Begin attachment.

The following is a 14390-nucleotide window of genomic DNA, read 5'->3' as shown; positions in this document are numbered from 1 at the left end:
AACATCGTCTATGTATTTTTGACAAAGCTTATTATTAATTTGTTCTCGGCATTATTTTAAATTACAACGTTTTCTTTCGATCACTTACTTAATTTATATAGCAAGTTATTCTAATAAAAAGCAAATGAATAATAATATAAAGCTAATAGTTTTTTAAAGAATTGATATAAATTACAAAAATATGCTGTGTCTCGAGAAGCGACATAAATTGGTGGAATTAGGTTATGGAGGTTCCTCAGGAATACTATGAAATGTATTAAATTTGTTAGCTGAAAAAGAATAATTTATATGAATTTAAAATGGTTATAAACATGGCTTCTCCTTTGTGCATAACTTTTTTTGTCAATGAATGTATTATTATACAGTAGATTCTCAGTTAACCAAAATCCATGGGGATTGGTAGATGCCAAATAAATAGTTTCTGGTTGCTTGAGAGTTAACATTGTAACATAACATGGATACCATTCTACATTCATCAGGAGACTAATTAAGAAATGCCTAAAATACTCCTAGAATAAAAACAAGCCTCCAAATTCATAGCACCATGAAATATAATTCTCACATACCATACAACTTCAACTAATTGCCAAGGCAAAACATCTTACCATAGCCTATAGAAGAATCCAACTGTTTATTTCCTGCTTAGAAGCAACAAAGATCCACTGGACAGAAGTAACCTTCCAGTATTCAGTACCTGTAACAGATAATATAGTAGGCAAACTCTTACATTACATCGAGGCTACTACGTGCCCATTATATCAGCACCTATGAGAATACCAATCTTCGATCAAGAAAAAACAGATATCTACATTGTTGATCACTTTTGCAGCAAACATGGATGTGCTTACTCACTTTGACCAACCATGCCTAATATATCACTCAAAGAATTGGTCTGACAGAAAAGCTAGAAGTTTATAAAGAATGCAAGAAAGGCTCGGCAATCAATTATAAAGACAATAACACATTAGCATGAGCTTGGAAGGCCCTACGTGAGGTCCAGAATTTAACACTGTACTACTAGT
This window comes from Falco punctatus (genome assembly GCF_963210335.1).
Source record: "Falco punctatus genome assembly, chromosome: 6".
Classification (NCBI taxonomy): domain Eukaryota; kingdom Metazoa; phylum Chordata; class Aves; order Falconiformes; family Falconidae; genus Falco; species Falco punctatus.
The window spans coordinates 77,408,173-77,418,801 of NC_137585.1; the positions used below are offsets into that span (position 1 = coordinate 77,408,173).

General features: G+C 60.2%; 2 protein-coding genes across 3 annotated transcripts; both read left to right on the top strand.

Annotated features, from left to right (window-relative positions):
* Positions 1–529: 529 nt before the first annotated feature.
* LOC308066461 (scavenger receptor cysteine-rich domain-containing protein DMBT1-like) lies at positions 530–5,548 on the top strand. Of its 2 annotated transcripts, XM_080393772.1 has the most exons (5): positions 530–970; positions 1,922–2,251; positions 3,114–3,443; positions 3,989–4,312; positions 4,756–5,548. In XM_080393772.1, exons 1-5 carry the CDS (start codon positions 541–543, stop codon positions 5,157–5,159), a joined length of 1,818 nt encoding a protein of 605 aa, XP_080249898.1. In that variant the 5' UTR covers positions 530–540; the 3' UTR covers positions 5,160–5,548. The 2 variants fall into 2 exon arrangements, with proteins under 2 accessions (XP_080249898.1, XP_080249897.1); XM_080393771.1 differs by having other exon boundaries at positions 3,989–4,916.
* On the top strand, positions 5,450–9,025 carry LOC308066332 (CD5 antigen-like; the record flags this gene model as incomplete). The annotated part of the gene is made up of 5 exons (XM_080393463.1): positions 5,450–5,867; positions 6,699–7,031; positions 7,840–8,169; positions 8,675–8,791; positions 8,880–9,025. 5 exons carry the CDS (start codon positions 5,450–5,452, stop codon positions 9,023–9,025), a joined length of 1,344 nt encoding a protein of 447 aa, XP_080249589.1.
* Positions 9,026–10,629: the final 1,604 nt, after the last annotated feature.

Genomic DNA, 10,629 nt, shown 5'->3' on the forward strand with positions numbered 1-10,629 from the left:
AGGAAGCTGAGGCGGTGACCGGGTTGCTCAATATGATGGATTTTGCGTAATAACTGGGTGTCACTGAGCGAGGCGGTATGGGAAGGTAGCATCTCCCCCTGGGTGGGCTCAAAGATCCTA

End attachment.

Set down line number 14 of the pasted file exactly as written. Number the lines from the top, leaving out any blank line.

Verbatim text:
AGGAAGCTGAGGCGGTGACCGGGTTGCTCAATATGATGGATTTTGCGTAATAACTGGGTGTCACTGAGCGAGGCGGTATGGGAAGGTAGCATCTCCCCCTGGGTGGGCTCAAAGATCCTA